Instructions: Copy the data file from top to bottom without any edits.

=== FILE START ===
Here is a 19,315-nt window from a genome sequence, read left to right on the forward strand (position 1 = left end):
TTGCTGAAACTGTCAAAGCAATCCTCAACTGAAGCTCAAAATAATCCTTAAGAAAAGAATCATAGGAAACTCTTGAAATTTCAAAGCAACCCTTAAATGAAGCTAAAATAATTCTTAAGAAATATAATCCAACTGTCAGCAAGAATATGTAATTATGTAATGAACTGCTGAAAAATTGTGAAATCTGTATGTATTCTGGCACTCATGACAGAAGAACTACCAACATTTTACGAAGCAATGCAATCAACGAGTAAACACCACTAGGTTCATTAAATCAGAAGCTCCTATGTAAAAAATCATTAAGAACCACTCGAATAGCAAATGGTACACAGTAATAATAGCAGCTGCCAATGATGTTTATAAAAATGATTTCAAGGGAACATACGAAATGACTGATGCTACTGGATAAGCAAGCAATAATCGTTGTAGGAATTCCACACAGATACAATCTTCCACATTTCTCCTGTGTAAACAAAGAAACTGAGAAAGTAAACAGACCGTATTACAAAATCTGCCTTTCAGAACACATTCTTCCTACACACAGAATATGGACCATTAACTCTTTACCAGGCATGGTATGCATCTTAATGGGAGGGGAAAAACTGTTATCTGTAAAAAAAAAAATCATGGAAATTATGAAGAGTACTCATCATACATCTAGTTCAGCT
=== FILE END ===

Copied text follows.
Here is a 19,315-nt window from a genome sequence, read left to right on the forward strand (position 1 = left end):
TTGCTGAAACTGTCAAAGCAATCCTCAACTGAAGCTCAAAATAATCCTTAAGAAAAGAATCATAGGAAACTCTTGAAATTTCAAAGCAACCCTTAAATGAAGCTAAAATAATTCTTAAGAAATATAATCCAACTGTCAGCAAGAATATGTAATTATGTAATGAACTGCTGAAAAATTGTGAAATCTGTATGTATTCTGGCACTCATGACAGAAGAACTACCAACATTTTACGAAGCAATGCAATCAACGAGTAAACACCACTAGGTTCATTAAATCAGAAGCTCCTATGTAAAAAATCATTAAGAACCACTCGAATAGCAAATGGTACACAGTAATAATAGCAGCTGCCAATGATGTTTATAAAAATGATTTCAAGGGAACATACGAAATGACTGATGCTACTGGATAAGCAAGCAATAATCGTTGTAGGAATTCCACACAGATACAATCTTCCACATTTCTCCTGTGTAAACAAAGAAACTGAGAAAGTAAACAGACCGTATTACAAAATCTGCCTTTCAGAACACATTCTTCCTACACACAGAATATGGACCATTAACTCTTTACCAGGCATGGTATGCATCTTAATGGGAGGGGAAAAACTGTTATCTGTAAAAAAAAAAATCATGGAAATTATGAAGAGTACTCATCATACATCTAGTTCAGCT